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Effect of Snp on Plant Growth

  • Category: Science
  • Subcategory: Biology
  • Topic: Plant
  • Pages: 3
  • Words: 1367
  • Published: 06 January 2018
  • Downloads: 236
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Sodium nitroprusside (SNP) represents one of the most common uses nitric oxide (NO) donors. It was classified as a phytohormone that might function as a gaseous endogenous plant growth regulator as well as non-traditional plant growth regulator. They are naturally produced within plants and used to regulate the plant growth and developments. NO acts as a signal molecule in plants responsible for the regulation of the expression of many defense-related enzymes. NO has gained increasing interest as important intermediate and intracellular signaling molecule implant systems which mediates various physiological, biochemical and developmental processes in plants, including seed dormancy, seed germination, primary lateral root growth,floral transition, flowering, stomatal movement, photosynthesis, mitochondrial functionality, senescence, plant metabolism and cell death as well as stress response (Paraiz Ahmad et al., 2016). In the past few years, a growing amount of research has provided evidence for the multiple physiological roles of this gaseous free radical in plants (Delledonne, 2001; Wendehenne et al., 2004). The objective of the present study was to investigate whether sodium nitroprusside (SNP), a donor, plays an important role in plant growth and development on the selected crop seedlings.

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Healthy and uniform seeds of Zea mays L. Lablab purpureus (L.) Sweets were purchased from Agricultural Research Centre, Kovilpatti. The percentage of seed germination was found to be 80-85%. The seeds were sown in pots containing a mixture of red soil, black soil, and sand mixed in the ratio of 2: 2: 1. Soon after the emergence of the cotyledons, the seedlings were shifted to daylight conditions. Since the ambient climate was too hot for the seedlings, a 40% cut off mesh filter was used to surround the pots for an initial period of 2-3 days.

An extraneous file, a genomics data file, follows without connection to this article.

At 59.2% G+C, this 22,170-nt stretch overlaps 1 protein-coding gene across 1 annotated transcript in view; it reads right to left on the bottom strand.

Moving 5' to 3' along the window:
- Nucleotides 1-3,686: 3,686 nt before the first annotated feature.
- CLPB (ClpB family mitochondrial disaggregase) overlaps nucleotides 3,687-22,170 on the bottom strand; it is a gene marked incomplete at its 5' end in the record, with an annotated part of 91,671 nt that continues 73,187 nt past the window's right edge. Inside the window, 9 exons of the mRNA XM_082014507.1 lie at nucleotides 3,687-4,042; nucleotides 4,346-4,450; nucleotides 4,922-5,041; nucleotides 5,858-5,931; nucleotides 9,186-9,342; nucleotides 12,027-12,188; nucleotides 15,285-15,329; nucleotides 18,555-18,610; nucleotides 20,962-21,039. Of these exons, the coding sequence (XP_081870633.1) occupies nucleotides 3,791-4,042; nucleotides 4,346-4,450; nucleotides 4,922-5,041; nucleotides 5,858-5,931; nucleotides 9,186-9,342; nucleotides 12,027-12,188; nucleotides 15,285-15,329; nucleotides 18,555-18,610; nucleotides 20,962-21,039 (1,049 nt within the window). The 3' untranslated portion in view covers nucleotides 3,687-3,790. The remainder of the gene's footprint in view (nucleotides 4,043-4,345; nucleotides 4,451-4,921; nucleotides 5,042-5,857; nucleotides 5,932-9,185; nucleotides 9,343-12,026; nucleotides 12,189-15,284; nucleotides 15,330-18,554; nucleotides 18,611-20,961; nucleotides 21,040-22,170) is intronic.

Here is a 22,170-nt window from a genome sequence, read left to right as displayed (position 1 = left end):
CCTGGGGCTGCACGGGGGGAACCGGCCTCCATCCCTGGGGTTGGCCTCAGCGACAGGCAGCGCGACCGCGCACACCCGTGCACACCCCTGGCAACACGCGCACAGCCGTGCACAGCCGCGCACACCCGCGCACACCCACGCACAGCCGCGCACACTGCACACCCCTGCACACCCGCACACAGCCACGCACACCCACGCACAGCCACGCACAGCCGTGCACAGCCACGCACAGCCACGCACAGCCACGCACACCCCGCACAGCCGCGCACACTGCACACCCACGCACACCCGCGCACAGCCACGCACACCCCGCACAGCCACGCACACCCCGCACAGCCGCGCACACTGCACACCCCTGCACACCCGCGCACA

Sodium nitroprusside (SNP) treatment

Sodium nitroprusside was obtained from Sigma Chemical Co. (St. Louis, U.S.A). SNP was initially dissolved in water and made up to 1µM, 10µM, 100µM, 1mM and 10 containing 0.02% Tween-20 (Polyoxyethylene sorbitan monolaurate). Each seedling required about 10ml of spray solution. The foliar spray was given for two days early in the morning and growth analyses were done after 10 days of seedling growth. The seedlings were sprayed with solutions until dropping with an atomicsprayer. Plants sprayed with 0.02% Tween-20 served as the control.

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After two days of the treatment, the seedlings of Zea mays L. Lablab purpureus (L.)Sweet was used for measuring the growth parameters such as such as root length, shoot length, leaf area, fresh weight and dry weight were measured. The biochemical and enzymatic characters were analyzed by the following methods:chlorophyll and carotenoids (Wellburn and Lichtenthalar, 1984), Anthocyanin andFlavonoid Mirecki and Teramura (1984), Total soluble sugar (Jayaraman, 1981),Protein content (Lowry et al., 1951), in vivo nitrate reductase activity (Jaworski, 1971), Catalase activity (Kar and Mishra, 1976) and Peroxidase activity (Addyand Goodman, 1972).

Formerly, the plant hormone ethylene was the only gaseous signaling molecule in the living world known to science(Ferreira and Cataneo – ?2010[DNS1] ). However, work on nitric oxide fetched the Nobel Prize for Medicine in 1998(Wojtaszek, 2000), and considered as a signalling molecule.NO has been initially identified as an endothelium-derived relaxation factor and later implicated in signal transduction pathways controlling neurotransmission, cell proliferation, programmed cell death, and host responses to infection (Wink and Mitchell, 1998). Although the history of studies on NO in animals is considerably much more advanced, renewed attention has been given to the mechanism of NO synthesis and its functions in plants in the last decades.

Effect of SNP on growth characteristics

The exogenous application of SNP increased the level of shoot length, root length, shoot fresh weight, root fresh weight, and dry weights. There are several reports that suggest the growth promoting activity of SNP. Huang and She (2003) reported that SNP induced adventitious root formation in mung bean hypocotyl cuttings. Correa-Aragunde et al. (2004) demonstrated that NO and its precursor SNP playing a key role in determining lateral root development in tomato. In addition, NO and SNP promoted root elongation in maize (Gouvea et al., 1997).